The report notes that some countries in the region are slowly taking steps to improve governance and transparency while additional efforts are also being made to bolster the business environment, with Pakistan recently strengthening its bankruptcy framework.
The IMF lays emphasis on debt servicing. “This burden will increase since financing costs are likely to rise in line with the expected tightening of monetary policy in advanced economies,” says the IMF, while urging borrowing nations to focus on efforts to reduce debt.
Over the years, Pakistan has depended on the IMF. It has always been a debate whether or not our perpetual dependence on the IMF is a curse or a cure.
Our economic wizards argue that if we now approach IMF we are likely to get a frosty reception. They argue that a return to IMP programme could possibly include the following difficult performance criteria
– A hefty adjustment in the rupee’s value;
– Privatisation of power distribution companies, PIA and PSM privatisation is the unfinished agenda of the previous programme;
– Sincere implementation of prior actions and measures;
– The other targets and performance criteria could expected to be more stringent than under the previous programme.
The negotiations with the IMF, if any, are not likely to happen before the next elected government settles down by the end of this year as the IMF is not likely to negotiate with the caretaker setup nor is it the mandate of the caretakers to move the IMF. To summarize, the landscape of Pakistan’s economy and the five-year scorecard of PML-N government, one can say that there has been significant improvement in performance indicators that it inherited in May 2013 from the previous regime. It, however, fell short in the privatisation or restructuring of loss-making business entities in the public sector and timely and affordable availability of power to the consumers. Moreover, it could not manage the declining exports and increasing imports. its profound failure in this regard caused a woefully widening current account deficit and foreign exchange shortfalls.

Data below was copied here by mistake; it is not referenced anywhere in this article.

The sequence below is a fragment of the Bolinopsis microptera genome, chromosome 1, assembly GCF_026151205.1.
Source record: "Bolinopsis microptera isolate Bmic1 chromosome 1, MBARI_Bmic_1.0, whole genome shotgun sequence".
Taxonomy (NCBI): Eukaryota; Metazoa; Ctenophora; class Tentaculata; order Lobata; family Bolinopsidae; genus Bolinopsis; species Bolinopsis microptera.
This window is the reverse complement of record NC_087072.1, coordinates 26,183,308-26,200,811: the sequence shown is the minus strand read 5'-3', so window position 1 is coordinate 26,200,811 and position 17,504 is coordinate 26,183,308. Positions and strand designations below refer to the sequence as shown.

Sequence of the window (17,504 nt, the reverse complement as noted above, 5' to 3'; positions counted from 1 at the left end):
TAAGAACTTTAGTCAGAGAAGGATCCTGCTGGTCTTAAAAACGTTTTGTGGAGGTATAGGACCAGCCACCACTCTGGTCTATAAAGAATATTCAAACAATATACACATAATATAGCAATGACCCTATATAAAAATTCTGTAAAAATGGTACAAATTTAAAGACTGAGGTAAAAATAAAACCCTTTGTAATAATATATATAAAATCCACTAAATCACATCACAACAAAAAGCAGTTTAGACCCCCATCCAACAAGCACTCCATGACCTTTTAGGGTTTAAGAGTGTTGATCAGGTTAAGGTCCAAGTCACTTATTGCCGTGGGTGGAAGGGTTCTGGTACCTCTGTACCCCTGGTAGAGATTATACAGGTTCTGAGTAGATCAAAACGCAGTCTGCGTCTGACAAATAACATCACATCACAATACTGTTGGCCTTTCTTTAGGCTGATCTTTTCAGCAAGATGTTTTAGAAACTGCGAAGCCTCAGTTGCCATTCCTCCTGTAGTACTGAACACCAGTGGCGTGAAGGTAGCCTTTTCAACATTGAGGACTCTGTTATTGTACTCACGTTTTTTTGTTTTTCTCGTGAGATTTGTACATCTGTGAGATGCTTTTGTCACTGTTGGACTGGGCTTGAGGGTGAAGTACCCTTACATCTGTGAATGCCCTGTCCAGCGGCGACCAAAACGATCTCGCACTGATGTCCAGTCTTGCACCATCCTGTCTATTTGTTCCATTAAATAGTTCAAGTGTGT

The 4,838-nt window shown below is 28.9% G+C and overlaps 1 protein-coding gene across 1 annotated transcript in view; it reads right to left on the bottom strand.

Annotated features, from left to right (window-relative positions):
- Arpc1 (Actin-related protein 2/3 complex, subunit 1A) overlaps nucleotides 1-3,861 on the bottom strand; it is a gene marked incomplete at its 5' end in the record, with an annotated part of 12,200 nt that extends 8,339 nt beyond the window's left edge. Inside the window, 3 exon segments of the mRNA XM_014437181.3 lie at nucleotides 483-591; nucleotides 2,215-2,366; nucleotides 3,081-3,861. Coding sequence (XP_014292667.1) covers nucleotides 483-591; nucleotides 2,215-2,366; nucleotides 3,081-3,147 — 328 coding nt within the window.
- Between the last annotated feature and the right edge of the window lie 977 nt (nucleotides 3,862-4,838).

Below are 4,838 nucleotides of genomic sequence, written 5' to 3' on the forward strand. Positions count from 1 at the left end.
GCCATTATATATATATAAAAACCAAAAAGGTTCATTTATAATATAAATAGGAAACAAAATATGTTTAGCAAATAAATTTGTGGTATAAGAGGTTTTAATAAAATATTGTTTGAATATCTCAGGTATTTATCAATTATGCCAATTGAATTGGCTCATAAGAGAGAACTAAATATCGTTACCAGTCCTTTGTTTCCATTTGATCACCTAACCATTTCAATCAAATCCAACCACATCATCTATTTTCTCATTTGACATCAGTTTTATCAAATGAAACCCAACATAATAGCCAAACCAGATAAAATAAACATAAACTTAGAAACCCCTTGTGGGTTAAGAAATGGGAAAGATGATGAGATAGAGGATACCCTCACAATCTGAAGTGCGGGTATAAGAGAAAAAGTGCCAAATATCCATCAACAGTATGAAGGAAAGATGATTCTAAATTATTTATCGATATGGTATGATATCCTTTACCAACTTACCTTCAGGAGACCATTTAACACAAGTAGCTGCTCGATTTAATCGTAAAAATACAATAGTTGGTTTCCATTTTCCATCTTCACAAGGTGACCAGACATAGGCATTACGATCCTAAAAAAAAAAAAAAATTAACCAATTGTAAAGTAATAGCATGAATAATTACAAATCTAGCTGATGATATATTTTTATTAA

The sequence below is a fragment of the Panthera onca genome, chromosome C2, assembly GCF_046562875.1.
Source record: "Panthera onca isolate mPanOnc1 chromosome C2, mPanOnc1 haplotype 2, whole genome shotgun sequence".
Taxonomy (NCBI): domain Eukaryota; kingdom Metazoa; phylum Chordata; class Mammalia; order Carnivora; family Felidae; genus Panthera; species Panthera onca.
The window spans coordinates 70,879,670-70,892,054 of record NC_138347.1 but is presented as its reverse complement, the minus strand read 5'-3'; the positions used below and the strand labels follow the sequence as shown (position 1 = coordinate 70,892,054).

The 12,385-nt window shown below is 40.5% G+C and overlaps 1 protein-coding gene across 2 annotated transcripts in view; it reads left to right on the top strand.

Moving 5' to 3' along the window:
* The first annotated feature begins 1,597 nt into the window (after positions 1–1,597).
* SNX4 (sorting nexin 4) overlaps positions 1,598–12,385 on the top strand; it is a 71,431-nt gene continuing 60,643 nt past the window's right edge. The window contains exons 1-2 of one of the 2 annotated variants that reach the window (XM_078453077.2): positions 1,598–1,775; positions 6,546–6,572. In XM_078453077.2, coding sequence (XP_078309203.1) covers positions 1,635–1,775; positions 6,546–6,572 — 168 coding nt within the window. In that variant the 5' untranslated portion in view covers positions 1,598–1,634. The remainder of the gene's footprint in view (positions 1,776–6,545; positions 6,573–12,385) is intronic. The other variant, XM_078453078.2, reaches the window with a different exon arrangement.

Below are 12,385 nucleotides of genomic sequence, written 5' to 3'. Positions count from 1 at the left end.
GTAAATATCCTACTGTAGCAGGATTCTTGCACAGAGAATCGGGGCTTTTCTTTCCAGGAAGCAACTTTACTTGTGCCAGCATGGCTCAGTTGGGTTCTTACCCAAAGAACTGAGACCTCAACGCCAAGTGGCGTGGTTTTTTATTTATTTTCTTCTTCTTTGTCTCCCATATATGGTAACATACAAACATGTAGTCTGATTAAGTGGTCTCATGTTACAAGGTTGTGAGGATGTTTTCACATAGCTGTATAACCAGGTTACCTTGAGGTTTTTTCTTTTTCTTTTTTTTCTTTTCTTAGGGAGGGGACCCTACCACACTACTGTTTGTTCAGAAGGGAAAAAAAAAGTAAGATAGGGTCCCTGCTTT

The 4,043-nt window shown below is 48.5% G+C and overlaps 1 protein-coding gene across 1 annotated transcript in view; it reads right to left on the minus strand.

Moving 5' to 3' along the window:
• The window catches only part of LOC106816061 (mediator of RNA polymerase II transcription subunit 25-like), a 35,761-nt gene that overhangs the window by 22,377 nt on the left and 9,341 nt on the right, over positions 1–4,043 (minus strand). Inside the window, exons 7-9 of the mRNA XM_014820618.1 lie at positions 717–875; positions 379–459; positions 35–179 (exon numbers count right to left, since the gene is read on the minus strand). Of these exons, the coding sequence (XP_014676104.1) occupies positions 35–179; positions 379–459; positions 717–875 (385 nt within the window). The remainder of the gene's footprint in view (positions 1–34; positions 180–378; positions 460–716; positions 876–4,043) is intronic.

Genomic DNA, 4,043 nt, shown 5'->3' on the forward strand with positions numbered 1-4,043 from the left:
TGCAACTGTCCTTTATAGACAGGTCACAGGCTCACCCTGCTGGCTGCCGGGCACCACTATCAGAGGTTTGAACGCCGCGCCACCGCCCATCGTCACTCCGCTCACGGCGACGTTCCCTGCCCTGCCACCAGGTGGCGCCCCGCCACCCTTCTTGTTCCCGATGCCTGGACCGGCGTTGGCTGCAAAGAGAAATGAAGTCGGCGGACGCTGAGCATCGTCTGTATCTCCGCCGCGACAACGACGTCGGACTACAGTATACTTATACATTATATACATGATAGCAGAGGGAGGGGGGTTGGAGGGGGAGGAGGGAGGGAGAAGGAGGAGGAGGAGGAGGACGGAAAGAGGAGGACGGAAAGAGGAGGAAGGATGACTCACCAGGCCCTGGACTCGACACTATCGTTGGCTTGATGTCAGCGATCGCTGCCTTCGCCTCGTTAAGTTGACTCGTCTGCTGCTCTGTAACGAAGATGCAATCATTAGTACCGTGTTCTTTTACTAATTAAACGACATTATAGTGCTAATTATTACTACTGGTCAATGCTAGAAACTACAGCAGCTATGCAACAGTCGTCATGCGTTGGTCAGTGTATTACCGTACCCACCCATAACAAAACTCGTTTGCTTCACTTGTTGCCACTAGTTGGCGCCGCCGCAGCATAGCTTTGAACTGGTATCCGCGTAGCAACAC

Rupee devaluation was an act of sheer folly. It did little to enhance exports or serve the whatsoever purpose it was meant for. The then Finance Minister, Ishaq Dar, had worked harder to manage the value of PKR in order to create the perception of a stronger economy. The economy of a country belongs to its citizens. To them it means jobs, education, healthcare and prosperity. This is not an area where the incumbent government and the opposition should play vote politics lest the public lose its confidence in the political system and its political leaderships.Farhat Ali, "PML-N scorecard (2013-2018)," Business Recorder. 2018-05-05.
Keywords: Economic achievements , Economic performance , Political environment , Caretaker setup , Significant improvement , Business entities , IMF , GDP , PSM , PIA , 2018-19